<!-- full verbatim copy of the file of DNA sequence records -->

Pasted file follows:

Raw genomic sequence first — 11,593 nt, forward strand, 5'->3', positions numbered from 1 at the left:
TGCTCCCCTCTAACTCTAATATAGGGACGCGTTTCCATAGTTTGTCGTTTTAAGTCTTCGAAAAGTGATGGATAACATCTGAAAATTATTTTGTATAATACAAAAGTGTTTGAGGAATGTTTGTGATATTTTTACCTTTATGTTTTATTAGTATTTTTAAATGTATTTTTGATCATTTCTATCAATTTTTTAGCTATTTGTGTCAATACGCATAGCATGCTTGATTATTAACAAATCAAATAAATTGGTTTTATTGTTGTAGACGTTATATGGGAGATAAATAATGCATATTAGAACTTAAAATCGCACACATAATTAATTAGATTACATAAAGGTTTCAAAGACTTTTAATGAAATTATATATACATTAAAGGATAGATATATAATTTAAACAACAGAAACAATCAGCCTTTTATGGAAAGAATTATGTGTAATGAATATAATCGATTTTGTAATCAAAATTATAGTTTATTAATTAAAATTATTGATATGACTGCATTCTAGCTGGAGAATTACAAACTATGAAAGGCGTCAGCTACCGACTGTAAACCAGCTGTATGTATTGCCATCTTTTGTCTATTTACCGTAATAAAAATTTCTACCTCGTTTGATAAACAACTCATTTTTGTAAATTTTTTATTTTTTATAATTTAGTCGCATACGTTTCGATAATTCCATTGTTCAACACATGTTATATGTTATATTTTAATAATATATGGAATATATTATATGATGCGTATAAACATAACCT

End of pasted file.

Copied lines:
Raw genomic sequence first — 11,593 nt, forward strand, 5'->3', positions numbered from 1 at the left:
TGCTCCCCTCTAACTCTAATATAGGGACGCGTTTCCATAGTTTGTCGTTTTAAGTCTTCGAAAAGTGATGGATAACATCTGAAAATTATTTTGTATAATACAAAAGTGTTTGAGGAATGTTTGTGATATTTTTACCTTTATGTTTTATTAGTATTTTTAAATGTATTTTTGATCATTTCTATCAATTTTTTAGCTATTTGTGTCAATACGCATAGCATGCTTGATTATTAACAAATCAAATAAATTGGTTTTATTGTTGTAGACGTTATATGGGAGATAAATAATGCATATTAGAACTTAAAATCGCACACATAATTAATTAGATTACATAAAGGTTTCAAAGACTTTTAATGAAATTATATATACATTAAAGGATAGATATATAATTTAAACAACAGAAACAATCAGCCTTTTATGGAAAGAATTATGTGTAATGAATATAATCGATTTTGTAATCAAAATTATAGTTTATTAATTAAAATTATTGATATGACTGCATTCTAGCTGGAGAATTACAAACTATGAAAGGCGTCAGCTACCGACTGTAAACCAGCTGTATGTATTGCCATCTTTTGTCTATTTACCGTAATAAAAATTTCTACCTCGTTTGATAAACAACTCATTTTTGTAAATTTTTTATTTTTTATAATTTAGTCGCATACGTTTCGATAATTCCATTGTTCAACACATGTTATATGTTATATTTTAATAATATATGGAATATATTATATGATGCGTATAAACATAACCT